Greek Cheese

Sun, sea, olive oil….and cheese. Those are some of the things that come to mind when you think of Greece. Besides all those ancient ruins and the legends that the country abounds in, its food too is famous. The Greeks use cheese in a lot of their cooking and they have their own special array of cheeses.


The cheese Greece is most popular for. It is a soft cheese and it is kept immersed in salt water or brine for around eight weeks before it is used. This cheese is very much a part of Greek tradition and history and it finds mention way back in Homer’s time. Around half the cheese that is eaten by each Greek is Feta and people here love its white colour and its salt and acid flavour. It is made of goat’s and ewe’s milk and is packed in barrels, tins or plastic. Whether the name originated from the Greek word for cheese slice which is tyripheta or the Italian word for slice of food or fette is anyone’s guess. Feta can be used in salads, put into omelettes, used as stuffing for fish or meat, baked or even eaten plain. Very often, it is served as a thick slice with olive oil drizzled over it and a bit of oregano sprinkled over. A variation of Feta Cheese is made with cow’s milk and is called Telemes.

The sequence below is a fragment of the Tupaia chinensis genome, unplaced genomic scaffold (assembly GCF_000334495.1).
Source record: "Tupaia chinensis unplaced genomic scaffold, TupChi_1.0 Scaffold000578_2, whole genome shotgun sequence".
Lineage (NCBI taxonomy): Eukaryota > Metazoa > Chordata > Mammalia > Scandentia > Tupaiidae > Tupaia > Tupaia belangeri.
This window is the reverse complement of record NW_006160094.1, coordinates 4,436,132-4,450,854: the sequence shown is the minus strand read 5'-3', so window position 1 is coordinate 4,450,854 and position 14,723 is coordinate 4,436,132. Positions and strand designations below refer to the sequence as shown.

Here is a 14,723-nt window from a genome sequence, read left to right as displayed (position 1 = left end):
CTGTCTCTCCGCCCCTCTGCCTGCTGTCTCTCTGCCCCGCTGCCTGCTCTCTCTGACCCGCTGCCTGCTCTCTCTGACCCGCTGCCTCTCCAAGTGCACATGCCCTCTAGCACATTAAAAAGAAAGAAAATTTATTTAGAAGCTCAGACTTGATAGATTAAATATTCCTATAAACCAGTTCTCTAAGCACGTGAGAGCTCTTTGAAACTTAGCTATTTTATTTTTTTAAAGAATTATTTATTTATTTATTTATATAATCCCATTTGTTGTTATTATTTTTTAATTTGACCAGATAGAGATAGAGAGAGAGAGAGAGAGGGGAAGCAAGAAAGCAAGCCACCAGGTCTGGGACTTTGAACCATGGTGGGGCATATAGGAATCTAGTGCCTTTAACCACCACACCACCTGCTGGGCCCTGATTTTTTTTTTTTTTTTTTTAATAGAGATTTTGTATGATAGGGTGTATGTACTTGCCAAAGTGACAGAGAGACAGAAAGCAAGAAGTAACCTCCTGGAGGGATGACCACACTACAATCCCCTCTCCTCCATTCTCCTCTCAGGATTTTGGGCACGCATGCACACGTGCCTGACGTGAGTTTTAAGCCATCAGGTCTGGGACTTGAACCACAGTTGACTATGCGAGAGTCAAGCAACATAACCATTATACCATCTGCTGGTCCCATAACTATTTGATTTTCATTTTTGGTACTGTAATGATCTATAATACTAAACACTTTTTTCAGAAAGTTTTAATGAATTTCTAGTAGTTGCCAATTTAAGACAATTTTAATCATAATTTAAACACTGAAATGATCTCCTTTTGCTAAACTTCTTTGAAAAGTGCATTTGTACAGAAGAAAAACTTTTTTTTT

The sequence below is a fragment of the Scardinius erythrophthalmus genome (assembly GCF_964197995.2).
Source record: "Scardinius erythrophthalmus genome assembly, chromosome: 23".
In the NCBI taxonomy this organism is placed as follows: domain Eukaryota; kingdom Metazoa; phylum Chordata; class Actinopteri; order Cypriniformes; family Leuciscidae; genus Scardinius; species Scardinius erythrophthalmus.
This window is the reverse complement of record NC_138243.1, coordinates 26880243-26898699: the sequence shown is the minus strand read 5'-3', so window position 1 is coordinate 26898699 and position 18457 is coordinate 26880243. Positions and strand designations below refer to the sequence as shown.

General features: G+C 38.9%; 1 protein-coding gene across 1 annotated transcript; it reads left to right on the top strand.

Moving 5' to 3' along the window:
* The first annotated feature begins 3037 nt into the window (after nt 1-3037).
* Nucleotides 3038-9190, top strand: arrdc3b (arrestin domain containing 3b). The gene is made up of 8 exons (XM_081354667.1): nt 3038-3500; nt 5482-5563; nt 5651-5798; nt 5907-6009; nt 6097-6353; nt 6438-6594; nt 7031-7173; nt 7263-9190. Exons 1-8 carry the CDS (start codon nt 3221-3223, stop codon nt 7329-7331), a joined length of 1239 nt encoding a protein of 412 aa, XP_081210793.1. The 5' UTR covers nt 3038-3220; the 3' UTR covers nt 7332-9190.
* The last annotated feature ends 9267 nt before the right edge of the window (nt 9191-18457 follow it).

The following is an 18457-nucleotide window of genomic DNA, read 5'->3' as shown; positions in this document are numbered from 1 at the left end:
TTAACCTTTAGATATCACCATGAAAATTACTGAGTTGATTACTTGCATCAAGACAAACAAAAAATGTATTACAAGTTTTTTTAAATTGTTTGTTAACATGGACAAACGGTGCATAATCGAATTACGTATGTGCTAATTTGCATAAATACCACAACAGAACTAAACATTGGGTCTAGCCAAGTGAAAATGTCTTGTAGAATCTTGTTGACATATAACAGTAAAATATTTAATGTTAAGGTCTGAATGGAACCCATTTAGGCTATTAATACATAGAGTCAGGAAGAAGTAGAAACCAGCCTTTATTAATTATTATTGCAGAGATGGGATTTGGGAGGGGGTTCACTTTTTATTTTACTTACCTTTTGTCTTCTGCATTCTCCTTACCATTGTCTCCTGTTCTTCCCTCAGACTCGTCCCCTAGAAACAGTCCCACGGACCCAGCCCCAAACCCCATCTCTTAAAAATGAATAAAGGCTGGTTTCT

The other Greek cheeses which are famous are Haloumi, Formaella of Parnassos, Anthotiros, Galotiri, Graviera of Naxos, Graviera of Crete, Kefalograviera, Kefalotiri, Kasseri, Kalathaki of Limnos, Manouri, Kopanisti, etc.